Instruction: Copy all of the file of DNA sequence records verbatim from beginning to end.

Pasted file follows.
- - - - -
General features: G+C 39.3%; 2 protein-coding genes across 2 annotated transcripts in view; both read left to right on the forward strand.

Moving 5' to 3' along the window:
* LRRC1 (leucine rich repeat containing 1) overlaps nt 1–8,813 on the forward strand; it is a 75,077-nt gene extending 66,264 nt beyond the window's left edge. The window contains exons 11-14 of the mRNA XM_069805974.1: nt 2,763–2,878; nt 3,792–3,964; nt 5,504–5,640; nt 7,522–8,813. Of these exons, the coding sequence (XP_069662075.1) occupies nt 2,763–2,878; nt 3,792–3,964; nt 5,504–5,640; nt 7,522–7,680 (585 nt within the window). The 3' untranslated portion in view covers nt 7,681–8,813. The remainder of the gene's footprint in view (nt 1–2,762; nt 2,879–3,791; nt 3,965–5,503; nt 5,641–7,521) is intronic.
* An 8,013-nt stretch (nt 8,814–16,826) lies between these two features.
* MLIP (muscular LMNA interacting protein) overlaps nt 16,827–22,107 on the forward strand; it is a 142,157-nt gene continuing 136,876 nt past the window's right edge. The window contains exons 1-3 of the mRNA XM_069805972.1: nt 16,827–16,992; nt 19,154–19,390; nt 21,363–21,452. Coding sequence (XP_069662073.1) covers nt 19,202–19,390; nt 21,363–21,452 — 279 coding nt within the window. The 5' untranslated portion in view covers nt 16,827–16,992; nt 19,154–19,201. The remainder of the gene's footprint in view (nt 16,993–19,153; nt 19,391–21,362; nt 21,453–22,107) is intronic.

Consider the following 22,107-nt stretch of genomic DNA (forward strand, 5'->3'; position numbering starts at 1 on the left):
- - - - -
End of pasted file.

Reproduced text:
General features: G+C 39.3%; 2 protein-coding genes across 2 annotated transcripts in view; both read left to right on the forward strand.

Moving 5' to 3' along the window:
* LRRC1 (leucine rich repeat containing 1) overlaps nt 1–8,813 on the forward strand; it is a 75,077-nt gene extending 66,264 nt beyond the window's left edge. The window contains exons 11-14 of the mRNA XM_069805974.1: nt 2,763–2,878; nt 3,792–3,964; nt 5,504–5,640; nt 7,522–8,813. Of these exons, the coding sequence (XP_069662075.1) occupies nt 2,763–2,878; nt 3,792–3,964; nt 5,504–5,640; nt 7,522–7,680 (585 nt within the window). The 3' untranslated portion in view covers nt 7,681–8,813. The remainder of the gene's footprint in view (nt 1–2,762; nt 2,879–3,791; nt 3,965–5,503; nt 5,641–7,521) is intronic.
* An 8,013-nt stretch (nt 8,814–16,826) lies between these two features.
* MLIP (muscular LMNA interacting protein) overlaps nt 16,827–22,107 on the forward strand; it is a 142,157-nt gene continuing 136,876 nt past the window's right edge. The window contains exons 1-3 of the mRNA XM_069805972.1: nt 16,827–16,992; nt 19,154–19,390; nt 21,363–21,452. Coding sequence (XP_069662073.1) covers nt 19,202–19,390; nt 21,363–21,452 — 279 coding nt within the window. The 5' untranslated portion in view covers nt 16,827–16,992; nt 19,154–19,201. The remainder of the gene's footprint in view (nt 16,993–19,153; nt 19,391–21,362; nt 21,453–22,107) is intronic.

Consider the following 22,107-nt stretch of genomic DNA (forward strand, 5'->3'; position numbering starts at 1 on the left):